The EPA lacks an effective method of providing updates and information on the rule.  The website housing over 600 FAQs is not a feasible communications tool.

Recommendation #3

EPA and states with oversight should provide a regular newsletter with necessary updates.  The website should be overhauled addressing the topical information needs of the user.

 

Concern #4

The rule is not clear on the training and certification requirements for subcontractors used by the certified renovator.

Recommendation #4

The EPA should clarify the responsibilities of subcontractors and define a "certified renovator of record" as a single point of contact throughout the project. 

 

Concern #5

The model training program is not consistent with the current rule.  Curriculum and materials do not reflect amendments.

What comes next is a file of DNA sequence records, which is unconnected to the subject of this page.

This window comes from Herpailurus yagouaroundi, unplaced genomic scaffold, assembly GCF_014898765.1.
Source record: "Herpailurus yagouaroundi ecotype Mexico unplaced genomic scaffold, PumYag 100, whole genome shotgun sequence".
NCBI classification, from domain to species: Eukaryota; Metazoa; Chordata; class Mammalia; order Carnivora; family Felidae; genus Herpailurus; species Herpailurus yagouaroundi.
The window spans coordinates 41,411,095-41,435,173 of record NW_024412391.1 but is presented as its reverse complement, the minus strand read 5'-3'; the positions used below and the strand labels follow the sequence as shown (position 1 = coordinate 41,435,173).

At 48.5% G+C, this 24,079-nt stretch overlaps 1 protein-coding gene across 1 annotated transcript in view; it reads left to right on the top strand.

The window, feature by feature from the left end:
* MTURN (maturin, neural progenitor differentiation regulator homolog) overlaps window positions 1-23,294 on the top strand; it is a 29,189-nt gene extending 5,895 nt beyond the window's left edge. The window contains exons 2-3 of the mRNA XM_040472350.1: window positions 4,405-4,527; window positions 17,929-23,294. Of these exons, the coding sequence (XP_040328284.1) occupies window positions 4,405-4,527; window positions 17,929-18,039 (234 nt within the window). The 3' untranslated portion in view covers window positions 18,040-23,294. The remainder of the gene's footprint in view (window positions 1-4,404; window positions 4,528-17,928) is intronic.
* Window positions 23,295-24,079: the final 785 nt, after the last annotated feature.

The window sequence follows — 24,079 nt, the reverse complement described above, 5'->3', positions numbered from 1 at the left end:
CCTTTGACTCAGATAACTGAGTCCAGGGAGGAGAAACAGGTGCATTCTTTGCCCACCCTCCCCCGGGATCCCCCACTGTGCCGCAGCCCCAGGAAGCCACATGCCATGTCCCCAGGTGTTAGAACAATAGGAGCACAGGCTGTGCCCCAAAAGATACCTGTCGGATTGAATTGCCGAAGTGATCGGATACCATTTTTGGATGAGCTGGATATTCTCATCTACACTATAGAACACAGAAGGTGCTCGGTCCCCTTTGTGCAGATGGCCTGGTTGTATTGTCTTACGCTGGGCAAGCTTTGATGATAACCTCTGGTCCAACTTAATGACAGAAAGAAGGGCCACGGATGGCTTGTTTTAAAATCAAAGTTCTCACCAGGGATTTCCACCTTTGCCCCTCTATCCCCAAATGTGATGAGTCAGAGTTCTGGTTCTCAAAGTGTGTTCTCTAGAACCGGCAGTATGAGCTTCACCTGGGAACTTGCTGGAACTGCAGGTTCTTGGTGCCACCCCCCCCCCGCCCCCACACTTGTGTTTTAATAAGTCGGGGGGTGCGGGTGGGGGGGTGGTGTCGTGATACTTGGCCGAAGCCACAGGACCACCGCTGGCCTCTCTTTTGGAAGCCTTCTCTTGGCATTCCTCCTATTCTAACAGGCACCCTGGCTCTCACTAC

Recommendation #5

The EPA must exercise responsibility in properly maintaining training curriculum and material content.

 

 Why we convened a Work Group: to inform various entities in Washington about the issues with regard to this regulation.  Since regulatory reform is a hot topic in Washington right now, the time is right to share these findings and garner more support. When trying to bring an issue to light in Washington, officials want current data to review, so the Work Group convened for a current, detailed analysis and NARI is sharing recommendations of the Work Group in Washington.

 

A copy of the complete report is available by request by e-mailing: gac@nari.org.

 

Topics: Certified Renovator Training, Subcontractor Considerations, Legal Considerations, Work Practices, Effects of the RRP Rule

Do My Sub Contractors Need To Be RRP Certified?

Posted by Shawn McCadden on Fri, May 27, 2011 @ 06:00 AM

Do My Sub Contractors Need To Be RRP Certified?